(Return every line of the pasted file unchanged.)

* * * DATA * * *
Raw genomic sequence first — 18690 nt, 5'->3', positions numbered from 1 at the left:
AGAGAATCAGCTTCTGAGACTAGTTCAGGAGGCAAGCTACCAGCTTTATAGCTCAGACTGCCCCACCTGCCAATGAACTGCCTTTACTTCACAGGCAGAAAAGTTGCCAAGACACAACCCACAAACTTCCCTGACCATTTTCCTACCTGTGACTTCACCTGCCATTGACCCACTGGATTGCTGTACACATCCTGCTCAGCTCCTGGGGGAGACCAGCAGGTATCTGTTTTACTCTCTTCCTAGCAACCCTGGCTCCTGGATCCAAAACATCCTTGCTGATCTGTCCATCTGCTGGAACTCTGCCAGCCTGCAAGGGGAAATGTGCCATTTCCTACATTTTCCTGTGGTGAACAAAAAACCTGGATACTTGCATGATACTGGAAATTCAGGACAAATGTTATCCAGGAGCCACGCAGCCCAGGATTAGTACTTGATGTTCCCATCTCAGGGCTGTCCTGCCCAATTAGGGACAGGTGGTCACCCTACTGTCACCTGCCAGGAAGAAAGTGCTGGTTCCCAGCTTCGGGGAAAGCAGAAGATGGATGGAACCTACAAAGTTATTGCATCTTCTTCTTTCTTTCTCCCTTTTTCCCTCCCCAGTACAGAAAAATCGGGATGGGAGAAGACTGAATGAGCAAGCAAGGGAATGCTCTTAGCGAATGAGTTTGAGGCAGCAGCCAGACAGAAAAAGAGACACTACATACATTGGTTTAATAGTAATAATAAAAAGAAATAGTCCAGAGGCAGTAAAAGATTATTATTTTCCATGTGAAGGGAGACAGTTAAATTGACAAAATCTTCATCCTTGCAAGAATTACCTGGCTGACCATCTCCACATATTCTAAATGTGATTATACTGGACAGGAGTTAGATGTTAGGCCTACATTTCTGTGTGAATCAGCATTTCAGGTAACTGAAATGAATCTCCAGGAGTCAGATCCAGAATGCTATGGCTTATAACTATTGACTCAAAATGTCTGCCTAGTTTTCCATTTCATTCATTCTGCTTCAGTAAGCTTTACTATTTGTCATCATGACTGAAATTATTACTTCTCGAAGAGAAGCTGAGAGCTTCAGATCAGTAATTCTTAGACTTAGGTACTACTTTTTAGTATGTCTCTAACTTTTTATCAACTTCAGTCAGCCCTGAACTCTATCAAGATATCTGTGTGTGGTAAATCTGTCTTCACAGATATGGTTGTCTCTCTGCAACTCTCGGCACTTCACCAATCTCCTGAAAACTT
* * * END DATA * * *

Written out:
Raw genomic sequence first — 18690 nt, 5'->3', positions numbered from 1 at the left:
AGAGAATCAGCTTCTGAGACTAGTTCAGGAGGCAAGCTACCAGCTTTATAGCTCAGACTGCCCCACCTGCCAATGAACTGCCTTTACTTCACAGGCAGAAAAGTTGCCAAGACACAACCCACAAACTTCCCTGACCATTTTCCTACCTGTGACTTCACCTGCCATTGACCCACTGGATTGCTGTACACATCCTGCTCAGCTCCTGGGGGAGACCAGCAGGTATCTGTTTTACTCTCTTCCTAGCAACCCTGGCTCCTGGATCCAAAACATCCTTGCTGATCTGTCCATCTGCTGGAACTCTGCCAGCCTGCAAGGGGAAATGTGCCATTTCCTACATTTTCCTGTGGTGAACAAAAAACCTGGATACTTGCATGATACTGGAAATTCAGGACAAATGTTATCCAGGAGCCACGCAGCCCAGGATTAGTACTTGATGTTCCCATCTCAGGGCTGTCCTGCCCAATTAGGGACAGGTGGTCACCCTACTGTCACCTGCCAGGAAGAAAGTGCTGGTTCCCAGCTTCGGGGAAAGCAGAAGATGGATGGAACCTACAAAGTTATTGCATCTTCTTCTTTCTTTCTCCCTTTTTCCCTCCCCAGTACAGAAAAATCGGGATGGGAGAAGACTGAATGAGCAAGCAAGGGAATGCTCTTAGCGAATGAGTTTGAGGCAGCAGCCAGACAGAAAAAGAGACACTACATACATTGGTTTAATAGTAATAATAAAAAGAAATAGTCCAGAGGCAGTAAAAGATTATTATTTTCCATGTGAAGGGAGACAGTTAAATTGACAAAATCTTCATCCTTGCAAGAATTACCTGGCTGACCATCTCCACATATTCTAAATGTGATTATACTGGACAGGAGTTAGATGTTAGGCCTACATTTCTGTGTGAATCAGCATTTCAGGTAACTGAAATGAATCTCCAGGAGTCAGATCCAGAATGCTATGGCTTATAACTATTGACTCAAAATGTCTGCCTAGTTTTCCATTTCATTCATTCTGCTTCAGTAAGCTTTACTATTTGTCATCATGACTGAAATTATTACTTCTCGAAGAGAAGCTGAGAGCTTCAGATCAGTAATTCTTAGACTTAGGTACTACTTTTTAGTATGTCTCTAACTTTTTATCAACTTCAGTCAGCCCTGAACTCTATCAAGATATCTGTGTGTGGTAAATCTGTCTTCACAGATATGGTTGTCTCTCTGCAACTCTCGGCACTTCACCAATCTCCTGAAAACTT